The Minority in Parliament is demanding a presidential intervention to halt the consideration of the service agreement between the government and Zipline International Incorporated for drone delivery of medical supplies to underserved areas.
The final vote on the agreement was deferred last Monday with the minority describing it as a misplaced priority.
The Ghana Health Service at a press briefing on Tuesday justified the agreement, and described it as the most efficient emergency delivery system, but the Minority Spokesperson on Finance, Cassiel Ato Forson in a Citi News interview said the deal is a rip-off and must be withdrawn from the house.
“We’ve said it that this one, it is a rip off. If even everyone supports it, me Cassiel Ato Forson will not support it because I think it is a rip off. I think it is something the president must intervene in. The Vice President is leading this country unto a path of unrighteousness because obviously, we can use $27.8 million for something better,” he said.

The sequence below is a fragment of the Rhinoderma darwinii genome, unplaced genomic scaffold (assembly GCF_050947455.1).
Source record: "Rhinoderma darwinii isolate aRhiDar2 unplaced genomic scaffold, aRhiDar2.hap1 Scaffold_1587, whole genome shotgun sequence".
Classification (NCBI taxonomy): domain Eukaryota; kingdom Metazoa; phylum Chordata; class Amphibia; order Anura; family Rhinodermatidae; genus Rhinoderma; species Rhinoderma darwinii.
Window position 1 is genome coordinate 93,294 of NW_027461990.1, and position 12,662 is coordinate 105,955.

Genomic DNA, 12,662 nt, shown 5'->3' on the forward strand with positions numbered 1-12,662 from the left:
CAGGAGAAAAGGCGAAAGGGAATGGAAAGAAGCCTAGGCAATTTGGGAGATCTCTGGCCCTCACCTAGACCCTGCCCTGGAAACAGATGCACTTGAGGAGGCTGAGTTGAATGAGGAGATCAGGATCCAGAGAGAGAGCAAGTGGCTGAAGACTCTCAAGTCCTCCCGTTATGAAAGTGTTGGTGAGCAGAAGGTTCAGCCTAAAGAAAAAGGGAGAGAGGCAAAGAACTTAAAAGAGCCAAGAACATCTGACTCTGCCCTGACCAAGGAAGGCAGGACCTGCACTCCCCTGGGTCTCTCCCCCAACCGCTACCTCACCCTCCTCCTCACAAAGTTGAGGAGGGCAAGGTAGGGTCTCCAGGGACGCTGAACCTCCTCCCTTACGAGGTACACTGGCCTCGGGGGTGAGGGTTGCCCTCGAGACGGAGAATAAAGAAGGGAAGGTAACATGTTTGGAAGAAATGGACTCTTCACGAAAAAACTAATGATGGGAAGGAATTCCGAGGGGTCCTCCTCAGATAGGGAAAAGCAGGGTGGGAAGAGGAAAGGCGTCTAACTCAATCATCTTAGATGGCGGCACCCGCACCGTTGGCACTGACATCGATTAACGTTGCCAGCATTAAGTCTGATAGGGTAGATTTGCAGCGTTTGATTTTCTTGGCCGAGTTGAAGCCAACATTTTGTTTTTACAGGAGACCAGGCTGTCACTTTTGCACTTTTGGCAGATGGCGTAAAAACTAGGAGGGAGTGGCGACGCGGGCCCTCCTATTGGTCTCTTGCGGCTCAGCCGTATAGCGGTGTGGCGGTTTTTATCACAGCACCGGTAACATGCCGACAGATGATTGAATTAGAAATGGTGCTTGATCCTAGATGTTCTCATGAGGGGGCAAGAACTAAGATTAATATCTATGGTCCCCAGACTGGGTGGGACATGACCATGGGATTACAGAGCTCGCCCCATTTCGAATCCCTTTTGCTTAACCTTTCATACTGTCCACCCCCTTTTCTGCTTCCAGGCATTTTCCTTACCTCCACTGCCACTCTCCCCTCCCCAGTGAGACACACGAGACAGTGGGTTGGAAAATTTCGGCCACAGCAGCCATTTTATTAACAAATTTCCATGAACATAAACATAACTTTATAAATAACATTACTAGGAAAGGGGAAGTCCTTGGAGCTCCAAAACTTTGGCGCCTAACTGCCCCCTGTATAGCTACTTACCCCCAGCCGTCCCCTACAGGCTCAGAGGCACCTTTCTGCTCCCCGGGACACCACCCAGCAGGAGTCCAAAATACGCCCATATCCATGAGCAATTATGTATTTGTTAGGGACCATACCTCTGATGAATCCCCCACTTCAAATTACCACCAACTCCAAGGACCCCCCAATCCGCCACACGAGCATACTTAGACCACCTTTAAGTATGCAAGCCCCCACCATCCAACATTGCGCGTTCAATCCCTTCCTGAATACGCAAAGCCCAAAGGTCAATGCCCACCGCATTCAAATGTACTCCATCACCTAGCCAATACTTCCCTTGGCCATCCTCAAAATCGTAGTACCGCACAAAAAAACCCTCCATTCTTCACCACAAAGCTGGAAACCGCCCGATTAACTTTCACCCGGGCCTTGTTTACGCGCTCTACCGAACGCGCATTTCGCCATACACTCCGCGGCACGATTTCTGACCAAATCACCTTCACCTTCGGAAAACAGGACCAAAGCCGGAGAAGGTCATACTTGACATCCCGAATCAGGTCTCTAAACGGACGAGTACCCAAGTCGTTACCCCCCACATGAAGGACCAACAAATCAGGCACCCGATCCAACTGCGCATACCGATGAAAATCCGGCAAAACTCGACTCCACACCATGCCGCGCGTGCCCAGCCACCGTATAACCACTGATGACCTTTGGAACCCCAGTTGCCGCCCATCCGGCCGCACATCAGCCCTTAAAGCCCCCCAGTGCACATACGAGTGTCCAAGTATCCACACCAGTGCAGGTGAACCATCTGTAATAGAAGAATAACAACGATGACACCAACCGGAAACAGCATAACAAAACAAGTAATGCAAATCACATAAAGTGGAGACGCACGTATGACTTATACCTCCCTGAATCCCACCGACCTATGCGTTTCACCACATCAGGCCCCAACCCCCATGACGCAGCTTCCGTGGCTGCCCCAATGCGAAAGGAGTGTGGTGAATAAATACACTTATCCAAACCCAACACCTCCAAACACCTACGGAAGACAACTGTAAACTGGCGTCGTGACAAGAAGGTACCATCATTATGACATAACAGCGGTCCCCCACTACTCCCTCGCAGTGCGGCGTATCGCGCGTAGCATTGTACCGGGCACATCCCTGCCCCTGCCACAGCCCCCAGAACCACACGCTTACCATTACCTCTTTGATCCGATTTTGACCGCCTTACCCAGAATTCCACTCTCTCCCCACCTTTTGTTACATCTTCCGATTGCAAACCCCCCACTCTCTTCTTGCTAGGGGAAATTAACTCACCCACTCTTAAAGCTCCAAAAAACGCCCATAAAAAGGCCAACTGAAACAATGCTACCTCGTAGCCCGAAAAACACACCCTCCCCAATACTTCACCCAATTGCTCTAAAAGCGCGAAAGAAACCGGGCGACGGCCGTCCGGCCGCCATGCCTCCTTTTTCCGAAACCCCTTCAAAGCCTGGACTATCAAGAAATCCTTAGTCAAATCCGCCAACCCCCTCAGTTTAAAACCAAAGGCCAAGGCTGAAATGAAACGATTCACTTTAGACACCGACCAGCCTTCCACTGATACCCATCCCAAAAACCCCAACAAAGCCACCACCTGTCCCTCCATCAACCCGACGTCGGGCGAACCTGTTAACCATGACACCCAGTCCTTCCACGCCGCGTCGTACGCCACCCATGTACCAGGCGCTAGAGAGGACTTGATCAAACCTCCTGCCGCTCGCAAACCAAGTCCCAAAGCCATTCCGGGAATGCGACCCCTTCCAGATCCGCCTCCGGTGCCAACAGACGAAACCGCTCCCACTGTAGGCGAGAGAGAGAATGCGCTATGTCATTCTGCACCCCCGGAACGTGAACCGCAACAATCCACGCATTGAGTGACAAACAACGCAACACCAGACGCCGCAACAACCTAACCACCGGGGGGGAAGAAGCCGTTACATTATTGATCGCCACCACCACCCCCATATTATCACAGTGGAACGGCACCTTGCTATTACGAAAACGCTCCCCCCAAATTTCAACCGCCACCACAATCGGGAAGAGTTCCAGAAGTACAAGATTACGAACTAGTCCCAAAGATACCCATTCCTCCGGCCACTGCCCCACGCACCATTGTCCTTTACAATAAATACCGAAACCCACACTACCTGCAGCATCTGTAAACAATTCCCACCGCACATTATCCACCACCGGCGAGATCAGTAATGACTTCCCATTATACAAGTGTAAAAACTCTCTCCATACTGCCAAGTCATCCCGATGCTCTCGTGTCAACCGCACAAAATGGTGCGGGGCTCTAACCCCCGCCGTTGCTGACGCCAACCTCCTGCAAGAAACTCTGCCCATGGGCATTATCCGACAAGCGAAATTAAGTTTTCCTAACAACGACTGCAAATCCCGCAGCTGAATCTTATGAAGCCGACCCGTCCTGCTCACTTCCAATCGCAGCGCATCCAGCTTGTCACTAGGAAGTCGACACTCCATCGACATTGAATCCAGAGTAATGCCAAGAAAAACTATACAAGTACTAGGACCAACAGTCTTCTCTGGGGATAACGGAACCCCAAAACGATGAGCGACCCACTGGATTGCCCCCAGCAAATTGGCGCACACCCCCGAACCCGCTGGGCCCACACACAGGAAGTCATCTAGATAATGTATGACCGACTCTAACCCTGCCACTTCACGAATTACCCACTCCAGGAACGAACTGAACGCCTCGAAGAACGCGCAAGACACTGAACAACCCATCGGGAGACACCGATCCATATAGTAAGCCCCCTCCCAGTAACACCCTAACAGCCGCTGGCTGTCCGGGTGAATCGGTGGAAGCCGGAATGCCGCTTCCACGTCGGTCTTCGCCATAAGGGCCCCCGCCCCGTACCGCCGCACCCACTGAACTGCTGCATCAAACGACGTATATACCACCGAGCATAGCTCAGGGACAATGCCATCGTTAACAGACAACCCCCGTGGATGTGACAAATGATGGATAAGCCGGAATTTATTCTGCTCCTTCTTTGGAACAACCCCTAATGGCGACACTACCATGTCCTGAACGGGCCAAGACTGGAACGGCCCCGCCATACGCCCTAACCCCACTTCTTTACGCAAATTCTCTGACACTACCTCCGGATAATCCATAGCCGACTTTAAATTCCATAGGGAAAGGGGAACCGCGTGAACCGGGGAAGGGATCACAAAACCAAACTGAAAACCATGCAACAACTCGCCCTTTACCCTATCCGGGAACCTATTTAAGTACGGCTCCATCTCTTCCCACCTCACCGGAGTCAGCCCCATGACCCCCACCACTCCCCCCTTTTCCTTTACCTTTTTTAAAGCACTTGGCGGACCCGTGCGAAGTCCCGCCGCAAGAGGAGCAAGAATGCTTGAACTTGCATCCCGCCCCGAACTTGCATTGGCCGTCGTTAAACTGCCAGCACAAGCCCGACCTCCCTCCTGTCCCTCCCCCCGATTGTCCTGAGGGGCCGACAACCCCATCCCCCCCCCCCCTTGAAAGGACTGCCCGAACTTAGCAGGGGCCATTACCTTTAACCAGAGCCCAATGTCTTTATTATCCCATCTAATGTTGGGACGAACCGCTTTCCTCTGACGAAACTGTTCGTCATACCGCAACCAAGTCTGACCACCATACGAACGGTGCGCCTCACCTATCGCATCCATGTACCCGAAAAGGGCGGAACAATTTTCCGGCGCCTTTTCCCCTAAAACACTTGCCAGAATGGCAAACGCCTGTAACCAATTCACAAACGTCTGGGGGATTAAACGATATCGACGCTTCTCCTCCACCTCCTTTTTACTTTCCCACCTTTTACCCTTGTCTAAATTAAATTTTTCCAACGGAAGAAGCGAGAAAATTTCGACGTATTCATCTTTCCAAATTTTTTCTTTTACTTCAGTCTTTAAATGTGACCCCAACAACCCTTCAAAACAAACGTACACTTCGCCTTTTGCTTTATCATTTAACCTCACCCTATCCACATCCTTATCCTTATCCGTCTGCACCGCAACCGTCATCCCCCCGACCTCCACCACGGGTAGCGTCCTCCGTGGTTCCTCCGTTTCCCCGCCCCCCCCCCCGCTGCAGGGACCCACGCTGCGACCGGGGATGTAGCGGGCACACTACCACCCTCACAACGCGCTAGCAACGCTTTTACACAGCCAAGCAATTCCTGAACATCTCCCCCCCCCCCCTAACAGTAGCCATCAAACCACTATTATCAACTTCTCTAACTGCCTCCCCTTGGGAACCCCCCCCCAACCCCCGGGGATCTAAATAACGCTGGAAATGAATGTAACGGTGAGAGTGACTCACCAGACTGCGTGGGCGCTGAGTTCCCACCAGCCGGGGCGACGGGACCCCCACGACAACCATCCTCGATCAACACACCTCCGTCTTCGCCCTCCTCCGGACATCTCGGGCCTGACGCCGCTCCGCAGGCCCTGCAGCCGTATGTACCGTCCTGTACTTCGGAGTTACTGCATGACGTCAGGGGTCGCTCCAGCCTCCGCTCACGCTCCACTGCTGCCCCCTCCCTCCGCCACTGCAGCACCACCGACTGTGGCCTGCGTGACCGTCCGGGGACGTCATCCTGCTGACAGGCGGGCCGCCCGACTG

Parliament on Monday deferred the voting on the agreement to allow for some regulatory checks to be completed.
Drone deal misplaced priority
Minority Spokesperson on Health, Joseph Yieleh Chireh had earlier said the agreement was misplaced priority.
The Wa West MP indicated that the amount of money that will be spent on this project could have been used to provide healthcare services for persons in deprived communities.
“The amount of money we are going to spend to deliver these items could have been used to provide access to many people in terms of healthcare of facilities. In any case what is the terrain of this country such that you will need drones? It is a misplaced priority .We have not reached a place yet in Ghana where technology drives everything.
“The challenges we have in our health system don’t need drones. People are dying not because there are no drones to deliver the medical supplies.They are dying because the supplies aren’t available in the first place..”
Meanwhile, the Ghana Health Service (GHS) has described the drone delivery of medical supplies as the most efficient and cost-effective means of reaching under-served areas in the country.
According to the Director General of the Ghana Health Service, Dr. Anthony Nsiah-Asare, the use of drone technology to deliver emergency services fits perfectly into government’s plan of achieving access to Universal healthcare in the country.
The Vice Chair of Parliament’s Health Select Committee, Nana Ayew Afriyie in an interview on Point Blank on Eyewitness News on Tuesday also justified the agreement, saying it will be important in tackling maternal mortality under the Sustainable Development Goals, which is a key priority area for Ghana.
By: Jonas Nyabor | citinewsroom.com | Ghana